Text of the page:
It's a new year. What better time to preemptively make a fool of one's self by offering predictions for the coming 12 months? In the spirit of optimism (spiced with skepticism) that accompanies the dawning of a new decade, here are 10 fearless predictions about what lies ahead for education in Colorado in 2010.
1. Colorado will win some Race to the Top money from the U.S. Department of Education. The amount will be significantly less than state officials had hoped. Winning the grant will not profoundly change education in Colorado.
2. The hot new story in Colorado education in 2010 will be the Harrison School District in the southeastern portion of Colorado Springs. Superintendent Mike Miles is doing some remarkable things. The district and Miles will become much-celebrated over the course of the year, at least in education circles.
3. Similarly, while Denver schools continue to garner most of the headlines, Aurora Public Schools will keep chugging along, making nice, steady gains and getting too little notice for it.
4. The legislature will pass a slew of education-related bills in 2010, but the state's money woes will render many of them ineffective, or at best only marginally relevant to what happens in classrooms each day.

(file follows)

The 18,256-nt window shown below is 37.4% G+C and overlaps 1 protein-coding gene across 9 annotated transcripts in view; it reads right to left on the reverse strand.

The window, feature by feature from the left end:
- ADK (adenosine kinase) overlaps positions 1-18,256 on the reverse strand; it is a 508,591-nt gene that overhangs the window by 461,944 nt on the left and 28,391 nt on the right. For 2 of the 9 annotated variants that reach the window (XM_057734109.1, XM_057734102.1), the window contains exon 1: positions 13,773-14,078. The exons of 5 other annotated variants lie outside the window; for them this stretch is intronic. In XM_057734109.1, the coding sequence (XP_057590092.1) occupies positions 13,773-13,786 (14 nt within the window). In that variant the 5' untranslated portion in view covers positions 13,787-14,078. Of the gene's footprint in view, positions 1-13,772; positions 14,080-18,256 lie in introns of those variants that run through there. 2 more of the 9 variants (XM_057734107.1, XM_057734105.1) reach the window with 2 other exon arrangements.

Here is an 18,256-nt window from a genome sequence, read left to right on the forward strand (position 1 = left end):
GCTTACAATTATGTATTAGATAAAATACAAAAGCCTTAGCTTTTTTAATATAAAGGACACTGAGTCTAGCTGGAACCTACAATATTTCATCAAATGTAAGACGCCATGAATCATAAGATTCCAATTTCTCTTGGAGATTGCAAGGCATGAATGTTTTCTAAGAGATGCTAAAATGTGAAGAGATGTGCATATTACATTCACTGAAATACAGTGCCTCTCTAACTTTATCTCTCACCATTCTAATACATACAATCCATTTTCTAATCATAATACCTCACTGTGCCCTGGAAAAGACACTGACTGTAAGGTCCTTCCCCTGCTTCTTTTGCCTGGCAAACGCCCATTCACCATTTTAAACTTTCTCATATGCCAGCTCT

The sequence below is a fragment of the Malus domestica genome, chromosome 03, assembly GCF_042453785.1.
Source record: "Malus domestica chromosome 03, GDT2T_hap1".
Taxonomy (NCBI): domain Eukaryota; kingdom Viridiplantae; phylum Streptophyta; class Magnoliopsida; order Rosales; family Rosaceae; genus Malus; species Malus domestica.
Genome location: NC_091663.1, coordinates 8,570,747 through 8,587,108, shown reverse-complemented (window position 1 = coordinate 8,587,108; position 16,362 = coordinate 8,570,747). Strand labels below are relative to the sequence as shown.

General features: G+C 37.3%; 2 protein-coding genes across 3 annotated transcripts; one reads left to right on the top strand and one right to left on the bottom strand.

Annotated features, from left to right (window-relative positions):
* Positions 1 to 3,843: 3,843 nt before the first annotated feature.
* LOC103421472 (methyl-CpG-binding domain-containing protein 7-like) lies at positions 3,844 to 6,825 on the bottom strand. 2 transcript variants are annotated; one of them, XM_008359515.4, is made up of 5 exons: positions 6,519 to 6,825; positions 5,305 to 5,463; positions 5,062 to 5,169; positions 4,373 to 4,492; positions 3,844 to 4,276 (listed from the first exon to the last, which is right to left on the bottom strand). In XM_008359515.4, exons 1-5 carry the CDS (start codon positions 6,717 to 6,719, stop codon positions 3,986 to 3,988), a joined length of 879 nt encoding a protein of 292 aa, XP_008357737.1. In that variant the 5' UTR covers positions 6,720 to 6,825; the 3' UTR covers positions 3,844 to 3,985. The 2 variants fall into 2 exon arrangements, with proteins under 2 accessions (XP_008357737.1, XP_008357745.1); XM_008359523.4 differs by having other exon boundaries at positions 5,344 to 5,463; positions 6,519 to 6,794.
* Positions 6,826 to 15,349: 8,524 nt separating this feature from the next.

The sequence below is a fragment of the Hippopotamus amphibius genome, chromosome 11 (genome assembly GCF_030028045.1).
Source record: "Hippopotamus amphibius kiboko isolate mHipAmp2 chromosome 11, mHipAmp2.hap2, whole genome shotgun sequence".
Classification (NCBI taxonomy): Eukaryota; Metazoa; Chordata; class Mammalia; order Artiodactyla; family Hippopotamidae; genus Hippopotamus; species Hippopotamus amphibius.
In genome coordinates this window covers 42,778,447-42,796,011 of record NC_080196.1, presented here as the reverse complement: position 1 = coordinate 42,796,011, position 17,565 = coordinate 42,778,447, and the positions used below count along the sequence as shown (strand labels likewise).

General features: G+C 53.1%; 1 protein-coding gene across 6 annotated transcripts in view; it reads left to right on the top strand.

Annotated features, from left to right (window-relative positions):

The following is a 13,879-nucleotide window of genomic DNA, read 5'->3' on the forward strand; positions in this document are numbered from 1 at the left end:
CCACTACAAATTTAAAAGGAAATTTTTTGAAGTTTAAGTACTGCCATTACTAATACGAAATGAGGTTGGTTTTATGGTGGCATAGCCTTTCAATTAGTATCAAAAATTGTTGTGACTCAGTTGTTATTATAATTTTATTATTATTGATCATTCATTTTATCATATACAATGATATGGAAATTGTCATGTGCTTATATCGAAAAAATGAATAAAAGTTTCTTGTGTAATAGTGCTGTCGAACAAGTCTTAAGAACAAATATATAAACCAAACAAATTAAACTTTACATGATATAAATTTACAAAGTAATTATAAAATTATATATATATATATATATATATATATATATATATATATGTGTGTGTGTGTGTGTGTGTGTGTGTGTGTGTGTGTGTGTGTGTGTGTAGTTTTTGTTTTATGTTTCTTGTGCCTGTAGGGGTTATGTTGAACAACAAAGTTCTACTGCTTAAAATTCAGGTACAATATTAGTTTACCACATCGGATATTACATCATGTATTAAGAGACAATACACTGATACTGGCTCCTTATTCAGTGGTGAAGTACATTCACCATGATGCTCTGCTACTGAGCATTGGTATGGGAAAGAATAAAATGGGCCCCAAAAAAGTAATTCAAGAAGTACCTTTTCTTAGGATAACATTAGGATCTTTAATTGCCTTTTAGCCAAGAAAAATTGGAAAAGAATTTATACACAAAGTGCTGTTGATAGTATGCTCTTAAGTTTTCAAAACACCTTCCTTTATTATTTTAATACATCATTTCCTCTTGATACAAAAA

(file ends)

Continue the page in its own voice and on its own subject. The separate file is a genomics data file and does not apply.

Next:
5. Denver Public Schools will limp along with a 4-3 split on its school board, slowing but not stopping the Bennet-Boasberg reforms, and providing a grim sort of entertainment. If Boasberg gets fed up and leaves -- unlikely, but possible -- the already-troubled district will hire a more traditional superintendent. A brain drain will ensue. DPS will slide into irrelevance and may never recover.
6. New schools like the Denver Language School and the Green School will prove attractive to parents. More whining about charters and autonomous schools draining resources from the district will ensue from predictable quarters.
7. No one will come up with a palatable resolution of the Public Employees' Retirement Association (PERA) pension mess.
8. No one will come up with a miracle cure for the fiscal cliff Colorado education will fall off in 2011. By year's end, panic will rival the Y2K bug and H1N1 scares. But in this case, the catastrophe may be real.
9. Mid-term elections will shake up the political landscape in Colorado. The net long-term effect on public education will be negligible. The pendulum will continue swinging along its proscribed arc.
10. When 2010 CSAP scores are released in the summer, some new star schools will be born, while at least some of last year's wunderkinds will slide backwards and be consigned to media oblivion.
And finally, one last thought. It's not a prediction, but rather a description of a reality. It happens year after year, as reliably as solstices and equinoxes:
The usual cast of characters will appear when controversy erupts in a school or neighborhood. They will complain vociferously, especially when TV cameras are present. They will threaten to unleash righteous fury on unresponsive bureaucrats. Then, when the cameras are gone, the controversy dies down and there is actual work to be done, they will vanish into the woodwork until the next big conflict arises.